The promise of leisurely days and vacations has come to an end as the new season begins and we look to a more structured schedule.

At this time of the year, students return to school to begin the new year. The school experience always allowed you to forget the past and focus on the promise of a new year ahead. How do you extend this to starting a new season of your life?

Every September, as the new school year would begin for me, I always thought of it as an opportunity to wipe the slate clean and start anew. There is a transformative power in the beginning of something, and each new grade, or year at college/grad school, was no exception for me. The structure of the school is an interesting one. You really do “start over again” each year.

What rituals would you use to mark the new school year in the fall, as you were growing up? For me, it meant new pens and (pin-point sharpened) pencils, and a curious item called the Pee-Chee folder. In Southern California, a fresh, peach-yellow Pee-Chee to carry your homework was an essential way to start the new school year.

All of these preparations marked the beginning of a new season…a year of learning, a year of challenges and experiences, a year of setting and achieving goals, toward the ultimate milestone of graduating to the new grade/year in the spring. And it all started with a sharpened pencil in the fall!

A season change can be a focus change, just as most of us experienced through the structure of the school. What are some things you can do to embrace the new season ahead?

1. Take an assessment of where your career and life is at, especially against your goals for the year. Are you where you truly want to be? You have 4 more months in this year. What can you do to finish the year strong?

2. Set new goals. Consider the slate wiped clean. What new goals would you like to pursue starting now?

3. What is possible in your role at work? What new rituals would work for you? Do you need to come in an hour earlier to focus on time alone? Do you need an effective time management system? Think of adding a few new rituals this season to your work routine. A new season can also trigger a new focus on what you’re doing and where you’re going. Rituals are important. They help us to symbolize the milestones of our transitions.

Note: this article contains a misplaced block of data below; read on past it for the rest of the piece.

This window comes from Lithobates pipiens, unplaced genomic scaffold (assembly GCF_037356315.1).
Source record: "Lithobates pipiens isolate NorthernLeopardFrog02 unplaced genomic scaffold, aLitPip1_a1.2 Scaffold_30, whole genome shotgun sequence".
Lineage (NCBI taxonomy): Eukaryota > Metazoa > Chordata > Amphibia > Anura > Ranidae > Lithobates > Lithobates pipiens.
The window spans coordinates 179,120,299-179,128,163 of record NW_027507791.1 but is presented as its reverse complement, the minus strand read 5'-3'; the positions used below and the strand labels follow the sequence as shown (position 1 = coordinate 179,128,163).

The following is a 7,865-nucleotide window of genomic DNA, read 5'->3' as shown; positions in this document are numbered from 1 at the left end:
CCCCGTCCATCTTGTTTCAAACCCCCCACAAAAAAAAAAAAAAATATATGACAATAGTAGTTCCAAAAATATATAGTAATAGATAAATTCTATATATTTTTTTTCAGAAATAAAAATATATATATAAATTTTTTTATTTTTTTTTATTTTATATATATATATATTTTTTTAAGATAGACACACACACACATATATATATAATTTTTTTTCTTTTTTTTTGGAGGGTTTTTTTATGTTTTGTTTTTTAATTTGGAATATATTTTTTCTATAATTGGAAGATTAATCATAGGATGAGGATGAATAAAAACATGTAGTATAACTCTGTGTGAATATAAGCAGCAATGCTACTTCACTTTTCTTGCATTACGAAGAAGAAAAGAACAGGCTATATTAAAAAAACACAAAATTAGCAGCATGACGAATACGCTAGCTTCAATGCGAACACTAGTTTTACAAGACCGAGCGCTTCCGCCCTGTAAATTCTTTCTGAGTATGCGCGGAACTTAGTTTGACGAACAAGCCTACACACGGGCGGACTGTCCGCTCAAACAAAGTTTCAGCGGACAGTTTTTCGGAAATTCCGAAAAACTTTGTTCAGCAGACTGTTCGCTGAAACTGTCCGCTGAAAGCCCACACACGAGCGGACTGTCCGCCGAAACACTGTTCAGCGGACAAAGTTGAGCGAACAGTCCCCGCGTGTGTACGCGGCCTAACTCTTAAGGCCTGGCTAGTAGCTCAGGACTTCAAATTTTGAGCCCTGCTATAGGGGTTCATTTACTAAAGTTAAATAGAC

4. Be kind to yourself. Always practice self-forgiveness. That was me then, but this is me now. Sometimes we refuse to forgive others or the past. This time, be kind to yourself and understand that you really are always trying to do the best thing and you can start over.

5. Adopt the school ritual of “wiping that slate clean” and starting over again. How do you “wipe the slate clean” if that would help? What are some things you need to let go of and plan to move forward on? In junior high school, I actually struggled with my Spanish Language grade (believe it or not!). Every year, I was determined to do better and the start of the new school year was a huge motivator for me.

6. Now is the time to plan for the holidays ahead. Rather than let the holidays come upon you, put together a plan for where you will go (or host), any gifts you may want to think about buying (great sales in the fall), and generally how you want to handle these sometimes stress filled but wonderful times.

7. What’s on your bucket list? Don’t have one? Whatever age you are, this is a good time to put one together. A bucket list has all of those experiences and activities you want to have during your lifetime. Always great as a focus area.

The lesson of the fall season can be a sense of renewal. What does renewal mean for you at this time?


With this change of season, from summer into fall, what change or renewal do you want to pursue?

What are the “sharpened pencils” and “new Pee Chee’s” in your quest to pursue your work and life goals? Take some time during this transition time to find a new focus and wipe slates clean.



Up Coaching LLC.

Lupe S. Wood, MS, PCC, is a certified Career/Executive Coach. She coaches individuals and leaders to career fulfillment, transition, and advancement. She also consults for results with businesses and solopreneurs. Her background includes 12 years in senior leadership for a Fortune 100 corporation and 7 years as a coach, with a Master’s degree in Organizational Effectiveness and Executive Coaching.


For more information, please visit my website at www.upcoached.com